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BHC - Thompson 121704

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    Profile of:
    Larry Thompson

    ”I was finally here and figured I had it made!”
    —Larry Thompson

    By John L. Seitz – Courier Managing Editor

          OK, admittedly he was a two-time loser on the late, unlamented Chuck Barris’ TV show, The Dating Game. But that pretty well sums up one of the few times Beverly Hills’ star maker Larry Angelo Thompson has ever really come out on the short end.
          He has been voted “Showman of the Year”, produced 17 television movies, five motion pictures, and five series or TV specials. He established a law firm specializing in the music business, been personal manager to more than 200 entertainment stars, bought a studio, became a motivational guru, wrote a new McGraw-Hill book called Shine, and recently became a father for the first time.
          The native Mississippian has successfully launched at least 10 different careers for himself since his 1968 arrival at the corner of Hollywood and Vine in a beat-up, black Oldsmobile with $700 in his pocket, which his parents had generously staked him to so he could live out his childhood fantasy of the bright lights of show business.
          “Here I was, right in the heart of the industry at one of the most famous intersections in the world, having never been in the state nor even knowing anybody who had been to California in my entire life, with absolutely no connections and yet determined to get into the game somehow, someway,” Thompson stated. “I was finally here and figured I had it made!”
          He had grown up in a small burg up the Mississippi River in the northern part of the state called Clarksdale, where the “Blues was born”. Though staying around long enough to earn BA and law degrees from Ole Miss, his parents urged him to follow his dream and go west.
          “My folks, Angelo and Annie were of Italian descent, probably the only paisanos in the entire delta area, and also very practical. As soon as I passed the bar, they packed me off to California,” said Thompson.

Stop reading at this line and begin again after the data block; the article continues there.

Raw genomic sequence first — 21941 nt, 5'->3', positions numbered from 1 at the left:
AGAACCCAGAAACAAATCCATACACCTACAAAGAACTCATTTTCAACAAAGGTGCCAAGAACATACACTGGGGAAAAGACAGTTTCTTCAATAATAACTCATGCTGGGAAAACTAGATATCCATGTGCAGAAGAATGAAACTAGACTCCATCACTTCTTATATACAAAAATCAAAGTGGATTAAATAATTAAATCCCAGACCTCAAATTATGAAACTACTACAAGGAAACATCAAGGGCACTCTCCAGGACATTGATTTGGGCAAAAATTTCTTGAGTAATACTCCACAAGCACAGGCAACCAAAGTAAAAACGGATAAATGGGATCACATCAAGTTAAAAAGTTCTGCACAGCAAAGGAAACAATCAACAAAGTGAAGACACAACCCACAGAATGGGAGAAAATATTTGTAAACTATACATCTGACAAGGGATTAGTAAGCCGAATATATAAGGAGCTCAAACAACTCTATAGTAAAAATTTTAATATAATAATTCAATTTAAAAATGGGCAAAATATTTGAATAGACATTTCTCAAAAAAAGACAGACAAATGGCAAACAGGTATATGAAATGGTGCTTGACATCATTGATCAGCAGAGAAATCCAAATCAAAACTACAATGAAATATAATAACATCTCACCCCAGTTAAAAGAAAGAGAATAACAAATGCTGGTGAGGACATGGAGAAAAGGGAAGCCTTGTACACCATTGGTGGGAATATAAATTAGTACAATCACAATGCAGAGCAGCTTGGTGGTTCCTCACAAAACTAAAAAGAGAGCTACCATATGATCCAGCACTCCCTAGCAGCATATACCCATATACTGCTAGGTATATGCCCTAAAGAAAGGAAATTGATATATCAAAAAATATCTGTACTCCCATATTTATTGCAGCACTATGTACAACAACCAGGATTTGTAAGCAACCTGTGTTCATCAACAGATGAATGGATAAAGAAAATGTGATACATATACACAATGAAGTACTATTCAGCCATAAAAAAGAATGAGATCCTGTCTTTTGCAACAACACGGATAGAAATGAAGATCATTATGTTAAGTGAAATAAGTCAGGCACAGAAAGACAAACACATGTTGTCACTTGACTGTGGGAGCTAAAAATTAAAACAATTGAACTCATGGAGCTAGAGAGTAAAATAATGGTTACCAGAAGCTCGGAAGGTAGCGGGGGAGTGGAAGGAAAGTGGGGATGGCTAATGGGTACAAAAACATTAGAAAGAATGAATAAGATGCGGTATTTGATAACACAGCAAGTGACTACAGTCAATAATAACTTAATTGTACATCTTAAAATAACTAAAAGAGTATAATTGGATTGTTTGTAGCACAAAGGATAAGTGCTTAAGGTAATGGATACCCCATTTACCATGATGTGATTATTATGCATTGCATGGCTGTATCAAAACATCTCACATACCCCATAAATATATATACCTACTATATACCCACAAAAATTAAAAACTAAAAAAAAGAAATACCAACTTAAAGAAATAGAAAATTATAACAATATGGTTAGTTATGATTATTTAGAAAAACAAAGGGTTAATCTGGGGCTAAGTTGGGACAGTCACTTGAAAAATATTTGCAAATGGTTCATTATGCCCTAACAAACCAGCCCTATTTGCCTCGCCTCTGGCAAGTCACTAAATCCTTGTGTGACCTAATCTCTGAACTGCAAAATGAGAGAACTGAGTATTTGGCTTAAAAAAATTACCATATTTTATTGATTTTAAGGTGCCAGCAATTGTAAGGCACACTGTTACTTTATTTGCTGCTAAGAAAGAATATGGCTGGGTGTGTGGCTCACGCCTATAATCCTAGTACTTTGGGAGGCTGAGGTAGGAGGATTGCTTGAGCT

“Once getting here, I tried to hook on with every big law firm in town but was turned down flat. If you weren’t a Stanford, Harvard, or Boalt grad, they didn’t give you a tumble.”
          While taking an entertainment law night class at the University of Southern California, one of the guest lecturers turned out to be Elliot Chaum of Capitol Records. Thompson was so impressed, he followed him out to his car and begged for a job. No dice. He continued his cajoling with a full court press of daily and weekly phone calls for the next four months. His persistence finally paid off and he joined Capitol at $800 a month as the youngest of its in-house legal counsels.
          “I was the first to arrive at the office and the last to leave, and wanted to learn it all in the worst way. I also made sure to thank Elliot at least once a week for giving me the chance,” said Thompson.
          Being so ambitious to get ahead, he planned to ‘accidentally’ meet Capitol’s president, Sal Iannucci, by finding out what time the boss arrived for work in the morning and then riding up on the same elevator with him. “I introduced myself to him for two straight weeks until he finally remembered my name.
          “Although our company had a stable of mostly classic artists like Dean Martin, Frank Sinatra and Peggy Lee, Sal wanted to branch out into younger acts as well. He recruited me to take a crash course in negotiating record deals, feeling the contemporary performers would feel more comfortable haggling with someone my age,” said Thompson.
          “My first big break came when The Beatles broke up. Since we represented the entire group, Iannucci wanted to sign each one of them individually for any future product they might deliver. My developing skills as a delicate and successful negotiator led to finalizing agreements by John Lennon, George Harrison, Paul McCartney and Ringo Starr for us to distribute their upcoming works in the USA.”
          His aspiring ambition finally led him to leave Capitol and set-up the first entertainment law firm of its kind, specializing primarily in the music industry. Thompson, Shankman, Bond & Moss would also package movie and TV projects and represent the careers of many top performers.
          He is especially proud of his work with the late singing star, Barry White of Ally McBeal fame, who had walked 12 miles to the firm’s Hollywood office from South LA bearing nothing but a tape recording along with the desire that Thompson would represent him in the future. This bedraggled soul, appearing to be down to his last cent, was told the firm’s policy required a $500 retainer to begin any work.
          White said: “I want you to be my lawyer so I’ll be back with the money.” A couple of days later, he did just that but Thompson had previously listened to the tape and was already hooked on this whole new sound it represented. He ended up managing White for the next decade as the latter’s career as a major, world acclaimed singing star took off.
          Though Thompson had many other achievements as a lawyer, such as orchestrating the $300 million merger between Harrahs and Holiday Inn, and along with two other attorneys purchasing New World Pictures from Roger Corman for $16.5 million, he eventually decided to turn to a new venture.
          Dissolving his law partnership, he formed the Larry A. Thompson Organization to focus on film and TV production, and the personal management of actors and entertainers.
          “From my experience at Capitol Records onward, I’ve been amazed on what gives these people the ambition and drive to become major players,” Thompson explained. “While the old axiom that ‘only the public can make a star’ is certainly true enough, it takes an incredible internal push by these individuals and their support teams to bring it about.”